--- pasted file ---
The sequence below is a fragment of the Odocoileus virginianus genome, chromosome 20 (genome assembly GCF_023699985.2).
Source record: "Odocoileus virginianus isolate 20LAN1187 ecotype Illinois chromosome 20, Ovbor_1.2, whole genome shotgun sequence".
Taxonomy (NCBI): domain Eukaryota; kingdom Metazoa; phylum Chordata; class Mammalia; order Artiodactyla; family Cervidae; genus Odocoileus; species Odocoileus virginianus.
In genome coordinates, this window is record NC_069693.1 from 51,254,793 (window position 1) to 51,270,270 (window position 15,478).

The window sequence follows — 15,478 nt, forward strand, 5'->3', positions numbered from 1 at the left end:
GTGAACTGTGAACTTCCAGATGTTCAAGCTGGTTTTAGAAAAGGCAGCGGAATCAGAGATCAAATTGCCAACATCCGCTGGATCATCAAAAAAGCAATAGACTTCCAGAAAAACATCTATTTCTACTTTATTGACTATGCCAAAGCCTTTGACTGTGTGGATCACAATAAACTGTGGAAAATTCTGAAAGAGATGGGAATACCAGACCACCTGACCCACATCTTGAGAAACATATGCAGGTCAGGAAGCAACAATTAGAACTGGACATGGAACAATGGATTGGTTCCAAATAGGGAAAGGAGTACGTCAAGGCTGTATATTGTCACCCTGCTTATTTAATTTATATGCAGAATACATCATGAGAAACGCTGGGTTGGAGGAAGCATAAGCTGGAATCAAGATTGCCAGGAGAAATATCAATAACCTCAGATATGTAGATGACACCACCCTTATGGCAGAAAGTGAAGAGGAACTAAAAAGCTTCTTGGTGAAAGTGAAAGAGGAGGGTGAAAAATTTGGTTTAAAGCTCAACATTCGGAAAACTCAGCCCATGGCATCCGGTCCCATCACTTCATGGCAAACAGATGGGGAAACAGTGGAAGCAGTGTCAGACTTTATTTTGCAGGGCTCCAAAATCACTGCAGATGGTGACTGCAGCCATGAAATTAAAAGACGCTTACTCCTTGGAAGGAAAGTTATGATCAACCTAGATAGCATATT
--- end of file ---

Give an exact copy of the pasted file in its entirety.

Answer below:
The sequence below is a fragment of the Odocoileus virginianus genome, chromosome 20 (genome assembly GCF_023699985.2).
Source record: "Odocoileus virginianus isolate 20LAN1187 ecotype Illinois chromosome 20, Ovbor_1.2, whole genome shotgun sequence".
Taxonomy (NCBI): domain Eukaryota; kingdom Metazoa; phylum Chordata; class Mammalia; order Artiodactyla; family Cervidae; genus Odocoileus; species Odocoileus virginianus.
In genome coordinates, this window is record NC_069693.1 from 51,254,793 (window position 1) to 51,270,270 (window position 15,478).

The window sequence follows — 15,478 nt, forward strand, 5'->3', positions numbered from 1 at the left end:
GTGAACTGTGAACTTCCAGATGTTCAAGCTGGTTTTAGAAAAGGCAGCGGAATCAGAGATCAAATTGCCAACATCCGCTGGATCATCAAAAAAGCAATAGACTTCCAGAAAAACATCTATTTCTACTTTATTGACTATGCCAAAGCCTTTGACTGTGTGGATCACAATAAACTGTGGAAAATTCTGAAAGAGATGGGAATACCAGACCACCTGACCCACATCTTGAGAAACATATGCAGGTCAGGAAGCAACAATTAGAACTGGACATGGAACAATGGATTGGTTCCAAATAGGGAAAGGAGTACGTCAAGGCTGTATATTGTCACCCTGCTTATTTAATTTATATGCAGAATACATCATGAGAAACGCTGGGTTGGAGGAAGCATAAGCTGGAATCAAGATTGCCAGGAGAAATATCAATAACCTCAGATATGTAGATGACACCACCCTTATGGCAGAAAGTGAAGAGGAACTAAAAAGCTTCTTGGTGAAAGTGAAAGAGGAGGGTGAAAAATTTGGTTTAAAGCTCAACATTCGGAAAACTCAGCCCATGGCATCCGGTCCCATCACTTCATGGCAAACAGATGGGGAAACAGTGGAAGCAGTGTCAGACTTTATTTTGCAGGGCTCCAAAATCACTGCAGATGGTGACTGCAGCCATGAAATTAAAAGACGCTTACTCCTTGGAAGGAAAGTTATGATCAACCTAGATAGCATATT